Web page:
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Growing Up Muslim In America: ‘Jinn’ Film Explores Black Muslim Identity

Growing Up Muslim In America: ‘Jinn’ Film Explores Black Muslim Identity
  • Should I wear my hijab during dance routines?
  • What are the rules of dating? What about my love of pepperoni?

These are questions Summer Jennings, a carefree Black teenager, starts asking herself after her mother converts to Islam in Jinn  feature film

WASHINGTON, DC – Inspired by an African American writer and director’s  own upbringing within a thriving Black Muslim community in San Francisco, a new film “Jinn” examines how identity is formed by religion, family, and relationships, Essence reported on November 14.

“As I became a teenager, I started to be exposed to different ideas that seemed to be in direct conflict with my early beliefs,” says Nijla Mu’min, a prominent Black American Muslim author.

“I wanted to be able to negotiate and navigate all the different worlds that I was a part of.”

When Mu’min premiered the movie at this year’s SXSW Festival in March, it won a Special Jury Recognition for Writing. Then in June, she received the Jury Award for Best Screenplay from the American Black Film Festival.

“We very rarely see a story about the coming of age of a young Black girl told in a way that isn’t framed around abuse or violence or something tragic,” says Simone Missick, who appears in Luke Cage and The Defenders and plays Summer’s mother.

The film’s presentation of a different narrative about Black girls and Islam motivated Missick to sign on as an executive producer.

Also, the actress Zoe Renee who stared as ‘Summer’ or more correctly ‘Samar’, expressed that Jinn gave her “a new perspective on the nuances of religious ritual.”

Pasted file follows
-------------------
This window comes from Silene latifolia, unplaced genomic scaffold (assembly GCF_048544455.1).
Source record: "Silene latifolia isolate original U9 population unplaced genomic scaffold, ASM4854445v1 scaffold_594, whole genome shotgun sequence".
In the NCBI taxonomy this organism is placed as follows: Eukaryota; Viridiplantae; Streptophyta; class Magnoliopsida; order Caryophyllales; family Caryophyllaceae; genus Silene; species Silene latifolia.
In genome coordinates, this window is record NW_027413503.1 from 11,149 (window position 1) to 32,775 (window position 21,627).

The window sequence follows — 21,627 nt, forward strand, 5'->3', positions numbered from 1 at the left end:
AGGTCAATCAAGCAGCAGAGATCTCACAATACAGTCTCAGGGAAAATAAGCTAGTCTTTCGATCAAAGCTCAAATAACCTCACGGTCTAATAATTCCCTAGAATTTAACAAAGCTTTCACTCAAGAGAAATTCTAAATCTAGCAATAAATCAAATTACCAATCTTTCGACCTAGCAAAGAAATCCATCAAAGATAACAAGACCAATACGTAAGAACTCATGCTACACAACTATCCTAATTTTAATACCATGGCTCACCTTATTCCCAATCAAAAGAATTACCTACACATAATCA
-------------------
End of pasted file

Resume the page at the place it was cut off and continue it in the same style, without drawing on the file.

“It was my first time being in the masjid and seeing the people, smelling the smells,” she reflects.

“It was life-changing for me because I was able to observe the religion in its purest form. I was able to see it in such a beautiful and soft light, and I think that’s very rare when we’re talking about Islam.”

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Mu’min hopes the picture of her film, which arrives in select theaters on November 15 and will be available on demand November 16, will resonate with many people, not just Black Muslims.

“I’m really proud I stuck with my story,” she says. “Often, people are surprised that a personal story is the one that will connect to a large audience, but we should always trust that instinct to tell our story.”

Historically, between 15 and 30% of enslaved Africans brought to the Americas were Muslims, but most of these Africans were converted to Christianity during the era of American slavery.

During the 20th century, some African Americans converted to Islam, mainly through the influence of black, nationalist groups that preached with distinctive Islamic practices.

African American Muslims constitute 20% of the total US Muslim population. The Nation of Islam led by Louis Farrakhan has a membership ranging from 20,000–50,000 members.

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